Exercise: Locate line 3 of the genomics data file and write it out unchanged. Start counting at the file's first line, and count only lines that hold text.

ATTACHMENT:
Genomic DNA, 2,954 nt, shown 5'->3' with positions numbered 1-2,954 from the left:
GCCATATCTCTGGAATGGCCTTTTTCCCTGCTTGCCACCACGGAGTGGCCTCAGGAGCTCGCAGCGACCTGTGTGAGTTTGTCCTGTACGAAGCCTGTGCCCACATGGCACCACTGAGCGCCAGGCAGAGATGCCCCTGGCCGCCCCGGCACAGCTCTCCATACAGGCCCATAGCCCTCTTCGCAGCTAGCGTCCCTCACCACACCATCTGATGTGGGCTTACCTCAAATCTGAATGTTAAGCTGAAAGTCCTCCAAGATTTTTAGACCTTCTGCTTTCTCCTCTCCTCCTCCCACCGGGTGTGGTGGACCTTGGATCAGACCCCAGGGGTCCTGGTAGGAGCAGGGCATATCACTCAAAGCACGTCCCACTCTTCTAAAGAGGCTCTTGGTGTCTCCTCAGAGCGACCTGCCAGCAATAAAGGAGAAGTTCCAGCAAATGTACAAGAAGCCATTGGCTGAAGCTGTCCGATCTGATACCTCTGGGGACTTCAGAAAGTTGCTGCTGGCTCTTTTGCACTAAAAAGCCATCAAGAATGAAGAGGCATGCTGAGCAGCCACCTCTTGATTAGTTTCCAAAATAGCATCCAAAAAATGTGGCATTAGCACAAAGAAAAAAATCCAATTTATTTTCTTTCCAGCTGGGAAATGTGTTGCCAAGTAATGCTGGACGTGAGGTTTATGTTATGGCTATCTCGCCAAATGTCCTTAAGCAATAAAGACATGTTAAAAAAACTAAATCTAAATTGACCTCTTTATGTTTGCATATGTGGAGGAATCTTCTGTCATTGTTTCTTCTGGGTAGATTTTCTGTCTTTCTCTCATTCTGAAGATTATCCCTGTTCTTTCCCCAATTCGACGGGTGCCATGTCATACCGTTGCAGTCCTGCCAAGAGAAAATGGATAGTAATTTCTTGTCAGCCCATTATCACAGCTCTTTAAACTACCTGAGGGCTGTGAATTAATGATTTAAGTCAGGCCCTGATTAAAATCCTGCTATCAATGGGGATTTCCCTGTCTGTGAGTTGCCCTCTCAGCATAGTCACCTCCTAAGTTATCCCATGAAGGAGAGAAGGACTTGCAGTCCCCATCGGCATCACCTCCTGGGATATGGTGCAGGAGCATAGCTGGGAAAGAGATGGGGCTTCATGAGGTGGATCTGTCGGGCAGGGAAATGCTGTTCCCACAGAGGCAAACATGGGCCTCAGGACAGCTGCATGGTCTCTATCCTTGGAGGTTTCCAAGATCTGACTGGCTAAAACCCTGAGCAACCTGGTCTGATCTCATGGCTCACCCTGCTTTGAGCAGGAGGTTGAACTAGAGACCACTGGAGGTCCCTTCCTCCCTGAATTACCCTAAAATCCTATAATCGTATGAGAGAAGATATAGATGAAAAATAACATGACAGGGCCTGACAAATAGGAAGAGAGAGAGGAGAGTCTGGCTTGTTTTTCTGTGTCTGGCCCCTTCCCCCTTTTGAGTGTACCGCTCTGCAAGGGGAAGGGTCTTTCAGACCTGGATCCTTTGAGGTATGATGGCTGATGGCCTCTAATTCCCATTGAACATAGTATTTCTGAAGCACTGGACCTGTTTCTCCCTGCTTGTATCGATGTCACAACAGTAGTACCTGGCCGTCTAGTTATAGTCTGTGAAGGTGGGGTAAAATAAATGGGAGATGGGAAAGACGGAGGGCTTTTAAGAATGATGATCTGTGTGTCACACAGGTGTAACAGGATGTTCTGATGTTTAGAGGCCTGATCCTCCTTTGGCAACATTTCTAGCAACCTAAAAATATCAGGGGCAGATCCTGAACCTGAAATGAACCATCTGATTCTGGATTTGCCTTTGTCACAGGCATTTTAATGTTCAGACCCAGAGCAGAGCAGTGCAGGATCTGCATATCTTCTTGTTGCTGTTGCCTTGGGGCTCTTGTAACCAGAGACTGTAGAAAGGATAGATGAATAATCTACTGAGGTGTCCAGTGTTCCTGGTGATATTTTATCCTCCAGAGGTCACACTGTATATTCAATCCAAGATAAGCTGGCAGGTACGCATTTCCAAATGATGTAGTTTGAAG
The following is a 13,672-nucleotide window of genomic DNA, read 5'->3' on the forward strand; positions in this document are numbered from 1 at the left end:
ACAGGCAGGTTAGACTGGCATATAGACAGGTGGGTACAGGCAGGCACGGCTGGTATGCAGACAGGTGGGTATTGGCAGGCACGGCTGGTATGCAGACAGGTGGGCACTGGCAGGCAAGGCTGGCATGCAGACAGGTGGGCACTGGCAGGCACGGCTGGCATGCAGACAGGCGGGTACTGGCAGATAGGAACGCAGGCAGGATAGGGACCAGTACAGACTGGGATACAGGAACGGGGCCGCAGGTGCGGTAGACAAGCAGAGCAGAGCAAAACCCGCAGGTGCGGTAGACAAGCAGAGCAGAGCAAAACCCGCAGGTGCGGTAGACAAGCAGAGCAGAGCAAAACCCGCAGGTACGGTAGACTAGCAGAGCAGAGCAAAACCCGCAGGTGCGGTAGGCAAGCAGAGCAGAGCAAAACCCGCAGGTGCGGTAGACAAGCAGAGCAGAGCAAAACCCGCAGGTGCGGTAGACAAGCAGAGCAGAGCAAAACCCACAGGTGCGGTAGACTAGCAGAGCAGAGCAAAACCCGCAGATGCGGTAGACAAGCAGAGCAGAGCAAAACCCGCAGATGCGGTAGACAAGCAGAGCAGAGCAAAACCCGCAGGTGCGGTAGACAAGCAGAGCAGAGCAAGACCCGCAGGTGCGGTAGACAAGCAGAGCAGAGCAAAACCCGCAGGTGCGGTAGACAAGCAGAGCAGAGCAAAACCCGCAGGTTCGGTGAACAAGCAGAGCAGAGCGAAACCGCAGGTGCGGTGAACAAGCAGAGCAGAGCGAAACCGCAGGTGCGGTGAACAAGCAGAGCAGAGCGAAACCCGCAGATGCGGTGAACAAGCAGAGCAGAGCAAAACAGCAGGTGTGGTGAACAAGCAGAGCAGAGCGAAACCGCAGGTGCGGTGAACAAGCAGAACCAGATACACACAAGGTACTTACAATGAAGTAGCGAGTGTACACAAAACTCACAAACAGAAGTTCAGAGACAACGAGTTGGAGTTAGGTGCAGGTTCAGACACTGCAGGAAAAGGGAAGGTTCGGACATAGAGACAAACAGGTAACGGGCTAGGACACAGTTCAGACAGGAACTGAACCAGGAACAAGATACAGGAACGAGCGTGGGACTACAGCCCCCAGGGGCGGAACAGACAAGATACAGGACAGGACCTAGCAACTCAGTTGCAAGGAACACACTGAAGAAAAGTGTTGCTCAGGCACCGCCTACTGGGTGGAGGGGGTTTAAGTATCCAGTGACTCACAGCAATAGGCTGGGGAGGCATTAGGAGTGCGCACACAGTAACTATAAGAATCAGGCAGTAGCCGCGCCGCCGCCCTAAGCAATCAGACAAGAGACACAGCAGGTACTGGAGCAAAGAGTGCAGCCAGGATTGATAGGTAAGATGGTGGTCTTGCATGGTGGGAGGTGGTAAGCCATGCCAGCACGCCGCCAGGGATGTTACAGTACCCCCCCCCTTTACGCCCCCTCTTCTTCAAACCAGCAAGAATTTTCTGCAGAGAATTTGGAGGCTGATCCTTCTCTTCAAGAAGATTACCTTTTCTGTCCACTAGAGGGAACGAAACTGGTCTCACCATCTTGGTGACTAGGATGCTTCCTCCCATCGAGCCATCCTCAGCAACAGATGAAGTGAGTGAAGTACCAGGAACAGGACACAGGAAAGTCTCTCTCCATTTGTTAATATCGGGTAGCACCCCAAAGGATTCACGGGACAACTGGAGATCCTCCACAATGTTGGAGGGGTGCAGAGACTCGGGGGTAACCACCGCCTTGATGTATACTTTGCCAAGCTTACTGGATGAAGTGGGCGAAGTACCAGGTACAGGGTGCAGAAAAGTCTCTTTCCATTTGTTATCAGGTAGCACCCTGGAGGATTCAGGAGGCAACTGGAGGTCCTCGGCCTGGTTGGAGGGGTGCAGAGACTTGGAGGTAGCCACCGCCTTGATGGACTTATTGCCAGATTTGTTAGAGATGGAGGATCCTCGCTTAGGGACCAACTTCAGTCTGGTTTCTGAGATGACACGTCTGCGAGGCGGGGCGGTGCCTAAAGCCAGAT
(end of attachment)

The following is a 13,672-nucleotide window of genomic DNA, read 5'->3' on the forward strand; positions in this document are numbered from 1 at the left end: